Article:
Father Spent 17 Days In Jail Before Police Realized He Wasn't A Murder Suspect
On July 25, the LAPD showed up to Guillermo Torres' workplace in Los Feliz and arrested him. He was accused of really being Samuel Calvario, a man suspected of murdering another man in 2000. However, he wasn't. He was just Guillermo Torres, a 45-year-old dad who had nothing to do with the murder. On November 9, 2000, Calvario was involved in an argument with his girlfriend. When 30-year-old good Samaritan Daniel Felix tried to intervene, Calvario allegedly shot and killed him. Though a warrant was issued for Calvario's arrest, he disappeared, never to be seen again.
According to the L.A. Times, police honed in on Torres after a woman scrolling through the LAPD's most wanted page saw Calvario's entry and believed she recognized him. At the time, LAPD Officer Kenneth Ahn said that this tip was the their first lead in the cold case in years.
While Torres sat in jail, two of his employers believed in his innocence and decided to try to help him by securing him a lawyer. One of them, Joanne Weinoe, told City News Service, "We said, 'This is crazy. This is not him.' You don't turn your back on somebody like that…We weren't doing to just let him sit there and rot."
They ended up finding attorney Leonard Levine, who told the Times it took him about five minutes to determine that the LAPD had the wrong guy. Levine discovered that the two men were different heights and that their timelines did not match up, as Torres had gotten married five years before the killing. Because Calvario had fathered a child, police were able to compare that child's DNA to Torres', which exonerated Torres.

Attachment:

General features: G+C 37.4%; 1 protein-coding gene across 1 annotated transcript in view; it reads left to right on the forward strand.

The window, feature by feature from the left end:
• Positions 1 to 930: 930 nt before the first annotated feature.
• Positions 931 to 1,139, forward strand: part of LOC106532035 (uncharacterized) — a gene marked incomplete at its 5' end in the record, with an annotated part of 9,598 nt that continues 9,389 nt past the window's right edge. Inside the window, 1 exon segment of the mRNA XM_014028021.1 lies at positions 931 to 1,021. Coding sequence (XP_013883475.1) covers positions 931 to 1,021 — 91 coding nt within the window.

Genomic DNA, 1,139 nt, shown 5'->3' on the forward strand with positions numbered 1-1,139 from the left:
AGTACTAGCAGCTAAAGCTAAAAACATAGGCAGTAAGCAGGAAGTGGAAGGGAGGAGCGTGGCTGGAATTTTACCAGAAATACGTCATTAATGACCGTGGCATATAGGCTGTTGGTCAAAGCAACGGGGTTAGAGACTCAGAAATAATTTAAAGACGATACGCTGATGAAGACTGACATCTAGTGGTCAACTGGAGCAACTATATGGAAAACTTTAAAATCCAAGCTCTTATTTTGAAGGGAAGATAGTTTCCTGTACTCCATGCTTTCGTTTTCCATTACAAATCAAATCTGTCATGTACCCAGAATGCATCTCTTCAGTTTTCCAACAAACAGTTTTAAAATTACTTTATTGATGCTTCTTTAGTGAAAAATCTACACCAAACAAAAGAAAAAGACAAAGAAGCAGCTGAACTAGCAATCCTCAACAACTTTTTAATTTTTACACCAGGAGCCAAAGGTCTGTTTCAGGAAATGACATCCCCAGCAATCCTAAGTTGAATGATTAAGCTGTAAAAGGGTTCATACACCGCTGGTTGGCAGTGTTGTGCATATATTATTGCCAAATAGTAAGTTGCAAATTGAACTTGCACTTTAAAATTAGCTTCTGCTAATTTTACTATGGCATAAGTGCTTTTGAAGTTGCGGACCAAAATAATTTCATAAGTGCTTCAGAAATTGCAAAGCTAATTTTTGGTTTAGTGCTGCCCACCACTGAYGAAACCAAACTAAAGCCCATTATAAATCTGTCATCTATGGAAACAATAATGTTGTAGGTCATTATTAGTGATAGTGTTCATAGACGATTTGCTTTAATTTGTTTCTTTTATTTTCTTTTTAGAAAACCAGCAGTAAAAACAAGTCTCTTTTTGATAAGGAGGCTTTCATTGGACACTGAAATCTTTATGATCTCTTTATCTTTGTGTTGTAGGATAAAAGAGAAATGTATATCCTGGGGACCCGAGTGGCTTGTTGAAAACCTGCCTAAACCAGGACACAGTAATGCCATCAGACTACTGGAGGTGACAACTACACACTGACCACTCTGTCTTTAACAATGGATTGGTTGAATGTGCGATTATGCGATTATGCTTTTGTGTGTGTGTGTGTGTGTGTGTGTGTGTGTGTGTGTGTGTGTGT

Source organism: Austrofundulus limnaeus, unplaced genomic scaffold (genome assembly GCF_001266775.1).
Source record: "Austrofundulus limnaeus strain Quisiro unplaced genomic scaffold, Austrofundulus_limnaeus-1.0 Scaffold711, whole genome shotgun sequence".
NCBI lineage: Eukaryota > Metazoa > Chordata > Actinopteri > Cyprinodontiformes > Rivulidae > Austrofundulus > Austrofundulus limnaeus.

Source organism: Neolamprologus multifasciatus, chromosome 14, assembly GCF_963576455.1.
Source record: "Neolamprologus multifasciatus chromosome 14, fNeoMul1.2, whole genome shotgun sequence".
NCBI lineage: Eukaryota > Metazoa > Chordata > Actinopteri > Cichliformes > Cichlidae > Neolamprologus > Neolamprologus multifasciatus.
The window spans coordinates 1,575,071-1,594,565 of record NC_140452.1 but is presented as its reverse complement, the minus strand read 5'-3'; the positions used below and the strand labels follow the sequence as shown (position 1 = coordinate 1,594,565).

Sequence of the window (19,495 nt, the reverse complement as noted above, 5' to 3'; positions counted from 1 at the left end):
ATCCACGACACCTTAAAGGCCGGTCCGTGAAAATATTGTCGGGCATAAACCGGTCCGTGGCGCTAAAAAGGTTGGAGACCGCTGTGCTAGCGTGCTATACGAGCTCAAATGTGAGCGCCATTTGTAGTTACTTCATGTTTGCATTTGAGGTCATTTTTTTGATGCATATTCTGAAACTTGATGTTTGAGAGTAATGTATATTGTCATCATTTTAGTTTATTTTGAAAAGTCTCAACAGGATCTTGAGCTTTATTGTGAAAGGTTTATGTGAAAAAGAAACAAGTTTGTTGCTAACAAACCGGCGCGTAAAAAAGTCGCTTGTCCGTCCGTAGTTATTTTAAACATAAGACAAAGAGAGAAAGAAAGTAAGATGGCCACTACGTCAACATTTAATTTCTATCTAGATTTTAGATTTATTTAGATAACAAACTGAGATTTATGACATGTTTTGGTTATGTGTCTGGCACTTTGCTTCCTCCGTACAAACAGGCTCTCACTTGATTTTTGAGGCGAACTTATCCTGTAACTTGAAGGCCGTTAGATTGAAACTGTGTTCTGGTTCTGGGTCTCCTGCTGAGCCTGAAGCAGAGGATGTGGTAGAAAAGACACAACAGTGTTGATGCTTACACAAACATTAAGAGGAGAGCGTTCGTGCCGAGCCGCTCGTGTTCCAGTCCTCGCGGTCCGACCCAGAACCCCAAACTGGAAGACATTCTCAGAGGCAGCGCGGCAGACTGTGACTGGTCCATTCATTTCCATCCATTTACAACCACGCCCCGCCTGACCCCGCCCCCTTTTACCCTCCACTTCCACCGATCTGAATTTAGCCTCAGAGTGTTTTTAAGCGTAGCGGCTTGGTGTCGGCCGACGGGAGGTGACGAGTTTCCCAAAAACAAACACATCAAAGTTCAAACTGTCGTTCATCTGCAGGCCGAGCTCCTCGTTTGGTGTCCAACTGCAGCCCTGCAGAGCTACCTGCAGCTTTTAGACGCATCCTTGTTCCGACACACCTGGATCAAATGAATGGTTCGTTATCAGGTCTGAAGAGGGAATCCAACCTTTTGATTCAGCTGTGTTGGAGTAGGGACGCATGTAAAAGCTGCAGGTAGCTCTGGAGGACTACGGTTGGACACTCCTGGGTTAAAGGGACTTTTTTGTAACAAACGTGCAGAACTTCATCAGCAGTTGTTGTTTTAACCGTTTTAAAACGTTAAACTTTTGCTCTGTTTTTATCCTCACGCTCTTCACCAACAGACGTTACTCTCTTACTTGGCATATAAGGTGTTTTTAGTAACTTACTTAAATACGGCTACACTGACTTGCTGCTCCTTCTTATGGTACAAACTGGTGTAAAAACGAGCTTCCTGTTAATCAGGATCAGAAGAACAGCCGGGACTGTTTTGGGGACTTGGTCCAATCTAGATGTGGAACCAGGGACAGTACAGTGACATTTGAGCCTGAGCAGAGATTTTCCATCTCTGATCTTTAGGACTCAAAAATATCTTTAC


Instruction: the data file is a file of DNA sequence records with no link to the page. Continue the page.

Levine told LAist that police did not immediately test the DNA upon apprehending Torres, but instead sent the photos to the FBI for aging analysis first. "They had available the sure, foolproof way of establishing whether they had the right man or not, and they did not do it until he had already been incarcerated for 17 days," he said.
Samuel Calvario's 'Most Wanted' Entry (Photo via LAPD)
"This was a real tragedy and nightmare. This could have been anyone and they never really verified his identity. This should have never happened. They even held a press conference to announce his arrest and told people he'd been living a double life," Levine told the Times. Levine says Torres is considering "whatever legal action may be appropriate."
At the time of Torres' wrongful arrest, LAPD Officer Deen Alcaraz told the L.A. Times that he had never before had a citizen identify a suspect just by looking at the website—which means he still hasn't.